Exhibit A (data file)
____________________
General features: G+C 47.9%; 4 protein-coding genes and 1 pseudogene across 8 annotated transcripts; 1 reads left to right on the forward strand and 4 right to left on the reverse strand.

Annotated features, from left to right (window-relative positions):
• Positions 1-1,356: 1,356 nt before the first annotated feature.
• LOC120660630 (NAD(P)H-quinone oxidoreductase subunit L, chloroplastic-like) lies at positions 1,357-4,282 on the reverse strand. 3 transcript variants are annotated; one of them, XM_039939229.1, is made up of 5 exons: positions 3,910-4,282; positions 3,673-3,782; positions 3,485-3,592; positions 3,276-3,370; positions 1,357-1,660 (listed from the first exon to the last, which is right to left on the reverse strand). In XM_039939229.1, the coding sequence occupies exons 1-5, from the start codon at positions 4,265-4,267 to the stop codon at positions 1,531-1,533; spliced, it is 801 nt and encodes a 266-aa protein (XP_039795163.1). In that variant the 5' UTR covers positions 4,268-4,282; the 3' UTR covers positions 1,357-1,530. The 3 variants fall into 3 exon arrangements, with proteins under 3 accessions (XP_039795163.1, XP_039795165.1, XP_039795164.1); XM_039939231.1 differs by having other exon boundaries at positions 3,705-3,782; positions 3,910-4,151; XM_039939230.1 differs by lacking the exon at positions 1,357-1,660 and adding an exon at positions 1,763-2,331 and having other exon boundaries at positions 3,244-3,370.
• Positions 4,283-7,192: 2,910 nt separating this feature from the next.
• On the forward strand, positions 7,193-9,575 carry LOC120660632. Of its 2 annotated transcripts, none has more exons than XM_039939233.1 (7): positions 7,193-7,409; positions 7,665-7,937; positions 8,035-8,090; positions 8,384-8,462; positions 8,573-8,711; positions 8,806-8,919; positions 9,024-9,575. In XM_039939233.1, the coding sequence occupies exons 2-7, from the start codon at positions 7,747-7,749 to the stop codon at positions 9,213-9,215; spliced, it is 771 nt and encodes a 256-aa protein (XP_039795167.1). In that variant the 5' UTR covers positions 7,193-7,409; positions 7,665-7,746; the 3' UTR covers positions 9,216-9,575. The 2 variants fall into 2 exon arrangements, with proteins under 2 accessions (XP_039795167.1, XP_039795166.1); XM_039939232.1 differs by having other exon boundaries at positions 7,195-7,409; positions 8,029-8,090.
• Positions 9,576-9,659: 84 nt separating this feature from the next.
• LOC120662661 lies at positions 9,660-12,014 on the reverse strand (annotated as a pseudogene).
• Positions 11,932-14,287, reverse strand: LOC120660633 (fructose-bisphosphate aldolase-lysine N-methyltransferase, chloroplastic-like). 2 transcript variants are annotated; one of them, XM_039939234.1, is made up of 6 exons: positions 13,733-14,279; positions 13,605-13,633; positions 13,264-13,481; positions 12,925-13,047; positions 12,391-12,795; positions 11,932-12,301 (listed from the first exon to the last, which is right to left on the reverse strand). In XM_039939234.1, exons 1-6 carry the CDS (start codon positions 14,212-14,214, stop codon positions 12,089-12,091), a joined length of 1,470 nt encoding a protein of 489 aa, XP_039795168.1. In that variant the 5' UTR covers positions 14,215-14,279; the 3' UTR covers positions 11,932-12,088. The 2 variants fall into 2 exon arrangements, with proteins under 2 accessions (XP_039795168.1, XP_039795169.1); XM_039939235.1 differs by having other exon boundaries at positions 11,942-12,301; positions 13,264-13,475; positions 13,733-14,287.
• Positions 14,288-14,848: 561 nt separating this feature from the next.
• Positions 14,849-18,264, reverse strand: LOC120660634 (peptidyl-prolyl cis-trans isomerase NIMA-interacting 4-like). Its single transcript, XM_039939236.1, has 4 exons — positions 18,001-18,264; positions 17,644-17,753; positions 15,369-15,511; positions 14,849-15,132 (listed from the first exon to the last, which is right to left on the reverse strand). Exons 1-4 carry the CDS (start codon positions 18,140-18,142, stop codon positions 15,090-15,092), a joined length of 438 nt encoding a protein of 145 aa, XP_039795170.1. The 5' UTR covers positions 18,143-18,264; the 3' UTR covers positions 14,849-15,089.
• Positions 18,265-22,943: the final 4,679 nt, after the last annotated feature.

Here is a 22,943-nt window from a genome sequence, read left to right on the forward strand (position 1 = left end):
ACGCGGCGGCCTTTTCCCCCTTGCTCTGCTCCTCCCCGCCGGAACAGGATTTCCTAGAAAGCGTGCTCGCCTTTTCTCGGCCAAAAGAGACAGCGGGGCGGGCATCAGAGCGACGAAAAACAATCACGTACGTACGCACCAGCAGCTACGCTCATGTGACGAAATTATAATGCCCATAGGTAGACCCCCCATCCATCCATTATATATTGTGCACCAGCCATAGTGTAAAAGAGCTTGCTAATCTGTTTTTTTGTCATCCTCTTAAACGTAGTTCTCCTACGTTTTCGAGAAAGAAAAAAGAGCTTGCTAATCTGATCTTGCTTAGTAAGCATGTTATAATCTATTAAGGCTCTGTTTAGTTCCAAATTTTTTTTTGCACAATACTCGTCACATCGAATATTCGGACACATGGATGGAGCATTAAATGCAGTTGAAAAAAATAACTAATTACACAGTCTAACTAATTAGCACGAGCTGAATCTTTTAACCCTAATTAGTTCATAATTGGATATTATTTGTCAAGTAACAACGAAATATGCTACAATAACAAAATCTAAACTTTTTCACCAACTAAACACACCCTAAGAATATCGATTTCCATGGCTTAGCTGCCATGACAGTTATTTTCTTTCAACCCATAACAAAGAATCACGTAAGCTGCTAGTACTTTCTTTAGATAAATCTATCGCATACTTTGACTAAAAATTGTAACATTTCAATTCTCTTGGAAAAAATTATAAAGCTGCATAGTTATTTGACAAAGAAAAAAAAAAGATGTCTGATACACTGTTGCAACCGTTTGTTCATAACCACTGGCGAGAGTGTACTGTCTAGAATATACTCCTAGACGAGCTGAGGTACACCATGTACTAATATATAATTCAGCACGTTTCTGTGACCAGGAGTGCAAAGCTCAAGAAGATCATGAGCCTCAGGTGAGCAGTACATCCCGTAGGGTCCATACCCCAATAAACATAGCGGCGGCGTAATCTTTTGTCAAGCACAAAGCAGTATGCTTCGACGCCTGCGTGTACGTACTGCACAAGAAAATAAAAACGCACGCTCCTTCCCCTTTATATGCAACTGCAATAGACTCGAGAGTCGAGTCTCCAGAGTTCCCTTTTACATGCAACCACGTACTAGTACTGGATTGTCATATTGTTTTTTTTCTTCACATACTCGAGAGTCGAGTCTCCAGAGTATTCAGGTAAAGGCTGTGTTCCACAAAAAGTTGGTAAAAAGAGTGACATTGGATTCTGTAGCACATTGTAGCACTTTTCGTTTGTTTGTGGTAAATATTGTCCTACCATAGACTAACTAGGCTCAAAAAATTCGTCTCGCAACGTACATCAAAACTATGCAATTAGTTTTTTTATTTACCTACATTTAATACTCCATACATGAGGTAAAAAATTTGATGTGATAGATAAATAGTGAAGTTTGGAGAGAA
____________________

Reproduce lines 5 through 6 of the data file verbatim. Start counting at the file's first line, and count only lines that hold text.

• Positions 4,283-7,192: 2,910 nt separating this feature from the next.
• On the forward strand, positions 7,193-9,575 carry LOC120660632. Of its 2 annotated transcripts, none has more exons than XM_039939233.1 (7): positions 7,193-7,409; positions 7,665-7,937; positions 8,035-8,090; positions 8,384-8,462; positions 8,573-8,711; positions 8,806-8,919; positions 9,024-9,575. In XM_039939233.1, the coding sequence occupies exons 2-7, from the start codon at positions 7,747-7,749 to the stop codon at positions 9,213-9,215; spliced, it is 771 nt and encodes a 256-aa protein (XP_039795167.1). In that variant the 5' UTR covers positions 7,193-7,409; positions 7,665-7,746; the 3' UTR covers positions 9,216-9,575. The 2 variants fall into 2 exon arrangements, with proteins under 2 accessions (XP_039795167.1, XP_039795166.1); XM_039939232.1 differs by having other exon boundaries at positions 7,195-7,409; positions 8,029-8,090.